Aug 022023

Frank Owen Gorey is not a well person. Frank Lloyd Blight is not a well person either. Physical illness provided the genesis for their collaboration. Mental illness has kept it going…. Would it be too un-empathetic to say I hope the two Franks never get well? I’m only being honest about my greediness for their music. Wellness is overrated anyway, especially when it comes to death metal.”

Those were among the words I spewed in the context of premiering a song from Summer Camp Sex Party Massacre, an album by the two Franks under their chosen band name Blight House that Nefarious Industries released almost exactly five years ago.

Back then it seemed evident that these two had either shunned, or been shunned by, the outer world, preferring the confines of a swampy basement and whatever collection of mechanical and unspeakable organic materials they used in making their thoroughly demented and disgusting death metal. How delightful it must have been for them to see almost everyone else forced by the pandemic into a similar isolated existence!

Well, they must have taken some delight in that state of affairs, because now Blight House is returning with a thoroughly macabre new album. While others may be fumbling about looking for something to light the way out of all the dark tunnels in which we find ourselves, the two Franks have rediscovered how to Blight the Way — and you will learn how they’ve done this through our premiere stream of the new album that bears that name, in advance of its August 4 release by Syrup Moose.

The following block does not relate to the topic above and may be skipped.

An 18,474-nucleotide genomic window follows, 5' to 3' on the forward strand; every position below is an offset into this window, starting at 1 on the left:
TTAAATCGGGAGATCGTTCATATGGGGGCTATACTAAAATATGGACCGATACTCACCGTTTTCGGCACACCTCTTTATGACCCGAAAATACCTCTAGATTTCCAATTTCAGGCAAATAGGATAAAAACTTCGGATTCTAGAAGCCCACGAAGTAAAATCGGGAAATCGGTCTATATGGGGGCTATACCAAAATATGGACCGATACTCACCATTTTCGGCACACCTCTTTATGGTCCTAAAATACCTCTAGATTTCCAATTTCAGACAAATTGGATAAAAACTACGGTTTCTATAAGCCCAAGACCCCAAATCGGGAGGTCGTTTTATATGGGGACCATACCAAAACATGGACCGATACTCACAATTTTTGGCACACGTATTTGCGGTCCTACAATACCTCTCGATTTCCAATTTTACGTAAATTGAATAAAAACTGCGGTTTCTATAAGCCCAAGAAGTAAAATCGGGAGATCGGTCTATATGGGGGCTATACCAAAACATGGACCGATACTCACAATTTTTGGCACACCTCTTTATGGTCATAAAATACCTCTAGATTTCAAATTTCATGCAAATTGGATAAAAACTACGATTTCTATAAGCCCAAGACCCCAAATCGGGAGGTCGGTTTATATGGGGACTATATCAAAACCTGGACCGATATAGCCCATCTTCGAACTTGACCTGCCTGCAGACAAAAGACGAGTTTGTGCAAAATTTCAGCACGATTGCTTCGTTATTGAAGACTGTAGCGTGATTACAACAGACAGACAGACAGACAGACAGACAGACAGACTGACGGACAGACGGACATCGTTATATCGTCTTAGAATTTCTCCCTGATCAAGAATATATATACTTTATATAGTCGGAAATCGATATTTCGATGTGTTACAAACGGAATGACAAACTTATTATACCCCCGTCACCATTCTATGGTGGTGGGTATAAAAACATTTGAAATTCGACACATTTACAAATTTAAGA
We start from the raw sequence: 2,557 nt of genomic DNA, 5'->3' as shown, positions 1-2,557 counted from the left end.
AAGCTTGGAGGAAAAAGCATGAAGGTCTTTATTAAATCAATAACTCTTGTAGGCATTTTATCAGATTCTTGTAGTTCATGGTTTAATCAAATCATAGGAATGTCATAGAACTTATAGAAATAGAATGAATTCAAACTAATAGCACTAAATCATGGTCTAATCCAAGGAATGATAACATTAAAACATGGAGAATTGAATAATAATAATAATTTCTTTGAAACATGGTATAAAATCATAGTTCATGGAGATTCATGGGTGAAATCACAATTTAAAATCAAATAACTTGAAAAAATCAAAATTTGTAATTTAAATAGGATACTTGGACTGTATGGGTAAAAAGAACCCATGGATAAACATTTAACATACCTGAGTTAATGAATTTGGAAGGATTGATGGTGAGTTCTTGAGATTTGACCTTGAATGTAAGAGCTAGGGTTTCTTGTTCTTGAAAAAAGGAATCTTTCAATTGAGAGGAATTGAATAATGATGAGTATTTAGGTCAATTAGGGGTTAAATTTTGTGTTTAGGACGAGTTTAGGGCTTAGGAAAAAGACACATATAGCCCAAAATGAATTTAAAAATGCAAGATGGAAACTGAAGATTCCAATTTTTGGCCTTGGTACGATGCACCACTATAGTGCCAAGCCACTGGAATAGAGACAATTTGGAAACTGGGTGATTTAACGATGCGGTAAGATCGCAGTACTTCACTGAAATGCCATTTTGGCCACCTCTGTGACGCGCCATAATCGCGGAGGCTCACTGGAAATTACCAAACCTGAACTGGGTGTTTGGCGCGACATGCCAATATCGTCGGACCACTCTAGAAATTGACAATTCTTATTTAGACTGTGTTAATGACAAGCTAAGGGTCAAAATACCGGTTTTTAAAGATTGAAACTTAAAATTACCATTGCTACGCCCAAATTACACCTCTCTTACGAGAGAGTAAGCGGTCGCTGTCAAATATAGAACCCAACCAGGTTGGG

Embarking on a track-by-track review is a risky endeavor. It risks tedium and ignores the prevalence of short attention spans and constantly wandering minds. But I decided to do it anyway, because I just couldn’t not share the track-by-track comments of Blight House themselves, just so you understand how thoroughly twisted their musical themes are. Of course, I couldn’t resist adding my own comments either. So, let’s begin….

…but let’s put the album stream here so you can listen while you read… and I’ll just give you just a brief high-level preview: This is insane.



“Dismembers Only”

Blight House: “The human body is like a bonsai tree, only revealing its true essence when its limbs are pruned with care.”

Me: For those who are clueless about what they’re getting themselves into, this provides an effective introduction. Like all the other songs, it’s compact. Like all the others, the vocals are the foul utterances of an ugly monster choking on viscera and bone splinters as it growls and gags. Like the others, the guitar tone is caked with grit, and the drums slug with a ruthless body-bruising punch. In its slower movements, the song is a ghastly, oppressive drag. At higher speed, it’s a violent romp. At middling speed the bass gets a chance to amble about in drunken glee.

“Cryptid Cutie”

Blight House: “Man vs Self. Man vs Man. Man vs Beast. Man meets Beast. Man falls in love with Beast. Man forgets Self. Man abandons Man. Man and Beast live happily and slippery ever after.”